I have been with Forbes India since August 2008. I like writing about ideas, events and people at the intersection of business, society and technology. Prior, I was with Economic Times. I am based in Bangalore. Email: firstname.lastname@example.org
IT demand seems to be picking up slowly, but... Last year when journalists asked Azim Premji about his outlook for IT sector, he said he expected things to turn better during the second half of 2013. He might have been right. IT executives speak with more confidence about the demand - not least because US economy appears to be gaining momentum. The volumes last quarter picked up for both Infosys and TCS. But it wouldn't mean more jobs. Like we have argued earlier, companies have low utilisation rates, and the bigger demand won't reflect in fresh hiring till that picks up. Last quarter, net hiring by Infosys and TCS was the lowest in four years, according to Business Line. The biggest losers will be the freshers. Mint reports Nasscom president Som Mittal as saying, "With the hiring pattern changed, we would have only about 40% of hiring from campuses and the rest will be lateral hires and just-in-time hiring so that we can forecast the attrition and business better.. The business is so uncertain that we don’t want to give a large number of offers and extend their stay.”
Bigger is better, but...
While reporting for a story on Polaris, one recurring theme I heard from industry executives and experts was around the ability of mid tier firms to bag big deals. Polaris itself had a large customer in Citi. But that came through its acquisition of Orbitech which used to be an IT arm of Citigroup. The big question was whether mid-tier firms have it in them to attract talent that would open boardroom doors and help them bag 100 million dollar accounts, if not more. The underlying assumption is that to succeed in IT you have to bag mega accounts. A recent report from JP Morgan questions that assumption - saying beyond a point the returns aren't that high. The authors write: The message is that Indian IT firms must find the right balance between (a) cultivating mega accounts, (b) farming the “bulge” or mid-tier accounts (typically, the USD 20-50 million per year accounts) and (c) “hunting” (new business or scaling up sub-scale accounts)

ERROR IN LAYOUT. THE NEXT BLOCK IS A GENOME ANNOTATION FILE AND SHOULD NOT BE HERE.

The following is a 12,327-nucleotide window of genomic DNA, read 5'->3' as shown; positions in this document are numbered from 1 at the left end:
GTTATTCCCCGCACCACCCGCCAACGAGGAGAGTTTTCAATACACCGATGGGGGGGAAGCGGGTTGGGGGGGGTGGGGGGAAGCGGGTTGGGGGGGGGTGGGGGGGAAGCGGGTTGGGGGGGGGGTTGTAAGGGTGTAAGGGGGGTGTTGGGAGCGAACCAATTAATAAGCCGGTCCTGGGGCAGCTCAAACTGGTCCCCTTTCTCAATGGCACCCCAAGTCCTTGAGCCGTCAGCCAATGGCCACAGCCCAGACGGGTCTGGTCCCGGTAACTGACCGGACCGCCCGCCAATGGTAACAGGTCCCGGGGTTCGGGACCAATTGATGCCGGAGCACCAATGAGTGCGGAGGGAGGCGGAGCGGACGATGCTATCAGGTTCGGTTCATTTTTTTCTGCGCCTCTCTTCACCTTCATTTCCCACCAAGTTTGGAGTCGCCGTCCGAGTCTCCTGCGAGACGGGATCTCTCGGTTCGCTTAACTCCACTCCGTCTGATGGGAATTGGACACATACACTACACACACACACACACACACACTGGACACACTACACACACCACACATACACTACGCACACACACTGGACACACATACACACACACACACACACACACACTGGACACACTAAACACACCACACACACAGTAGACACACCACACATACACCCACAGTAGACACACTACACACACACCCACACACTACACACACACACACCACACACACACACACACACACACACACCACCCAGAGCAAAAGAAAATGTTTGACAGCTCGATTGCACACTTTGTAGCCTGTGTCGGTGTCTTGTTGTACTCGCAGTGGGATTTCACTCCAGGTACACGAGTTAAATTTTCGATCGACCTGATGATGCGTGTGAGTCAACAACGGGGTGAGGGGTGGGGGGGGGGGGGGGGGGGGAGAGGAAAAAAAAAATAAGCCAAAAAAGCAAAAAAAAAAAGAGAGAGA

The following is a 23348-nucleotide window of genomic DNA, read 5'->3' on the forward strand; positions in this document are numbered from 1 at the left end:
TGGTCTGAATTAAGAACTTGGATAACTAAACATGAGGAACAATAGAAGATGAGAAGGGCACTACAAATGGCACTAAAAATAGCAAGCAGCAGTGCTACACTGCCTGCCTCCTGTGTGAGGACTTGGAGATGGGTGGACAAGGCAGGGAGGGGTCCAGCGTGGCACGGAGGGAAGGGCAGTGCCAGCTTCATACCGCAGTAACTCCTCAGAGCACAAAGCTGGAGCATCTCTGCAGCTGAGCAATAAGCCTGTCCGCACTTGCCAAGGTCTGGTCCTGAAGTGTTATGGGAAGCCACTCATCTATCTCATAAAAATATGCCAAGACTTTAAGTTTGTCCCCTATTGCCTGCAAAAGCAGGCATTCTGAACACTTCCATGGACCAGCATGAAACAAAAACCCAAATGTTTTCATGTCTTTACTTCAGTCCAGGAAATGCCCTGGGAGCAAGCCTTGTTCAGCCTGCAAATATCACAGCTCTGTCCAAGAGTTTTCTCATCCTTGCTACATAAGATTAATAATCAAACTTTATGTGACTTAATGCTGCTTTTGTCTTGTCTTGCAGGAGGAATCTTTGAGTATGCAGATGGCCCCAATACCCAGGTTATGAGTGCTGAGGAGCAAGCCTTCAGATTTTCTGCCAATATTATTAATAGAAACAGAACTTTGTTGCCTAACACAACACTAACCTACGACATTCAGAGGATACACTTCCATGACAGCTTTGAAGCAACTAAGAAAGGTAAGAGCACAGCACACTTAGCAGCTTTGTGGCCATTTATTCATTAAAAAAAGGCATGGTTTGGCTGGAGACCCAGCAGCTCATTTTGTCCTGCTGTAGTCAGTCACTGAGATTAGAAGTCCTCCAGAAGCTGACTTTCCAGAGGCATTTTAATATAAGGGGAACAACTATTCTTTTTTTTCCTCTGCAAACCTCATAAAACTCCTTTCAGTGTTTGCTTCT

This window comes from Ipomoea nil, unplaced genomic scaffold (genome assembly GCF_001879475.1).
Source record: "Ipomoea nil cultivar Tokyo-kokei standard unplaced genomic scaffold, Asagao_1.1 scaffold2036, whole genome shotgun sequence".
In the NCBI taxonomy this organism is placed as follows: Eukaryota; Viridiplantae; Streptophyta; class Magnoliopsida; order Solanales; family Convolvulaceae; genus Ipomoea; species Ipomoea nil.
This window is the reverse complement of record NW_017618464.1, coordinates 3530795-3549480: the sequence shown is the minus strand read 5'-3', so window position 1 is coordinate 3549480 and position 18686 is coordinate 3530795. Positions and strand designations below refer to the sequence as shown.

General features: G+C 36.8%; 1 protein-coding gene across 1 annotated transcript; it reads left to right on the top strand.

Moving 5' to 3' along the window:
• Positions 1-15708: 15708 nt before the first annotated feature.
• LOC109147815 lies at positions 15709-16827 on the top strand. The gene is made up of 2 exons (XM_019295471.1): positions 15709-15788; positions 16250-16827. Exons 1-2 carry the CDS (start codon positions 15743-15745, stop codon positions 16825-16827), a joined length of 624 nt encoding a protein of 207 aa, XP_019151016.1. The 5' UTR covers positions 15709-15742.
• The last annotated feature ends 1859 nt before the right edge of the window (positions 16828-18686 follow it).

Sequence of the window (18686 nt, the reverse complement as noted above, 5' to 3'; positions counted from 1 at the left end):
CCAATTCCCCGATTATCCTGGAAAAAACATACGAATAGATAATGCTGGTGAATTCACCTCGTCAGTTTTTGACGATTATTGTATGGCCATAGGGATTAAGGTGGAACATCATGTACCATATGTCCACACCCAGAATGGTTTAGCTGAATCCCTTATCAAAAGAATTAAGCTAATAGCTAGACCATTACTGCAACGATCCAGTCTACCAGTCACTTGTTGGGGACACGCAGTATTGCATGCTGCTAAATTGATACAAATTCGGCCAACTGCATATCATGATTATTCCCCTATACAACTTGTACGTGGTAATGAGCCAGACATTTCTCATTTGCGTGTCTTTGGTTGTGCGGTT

The online advantage moves offline... through your mobile
"...even though retailers seem to know more than ever about how shoppers behave, even though their efforts at intelligence-gathering have rarely seemed more intrusive and more formidable, the retail business remains in crisis. The reason is that shoppers are a moving target. They are becoming more and more complicated, and retailers need to know more and more about them simply to keep pace." Thus Malcolm Gladwell in his 1996 essay The Science of Shopping. Now, the retailers have another weapon to aim at these moving targets - mobile phones. New York Times has an interesting story on companies that take the advantages that online retailers such as Amazon had to brick and mortar companies.
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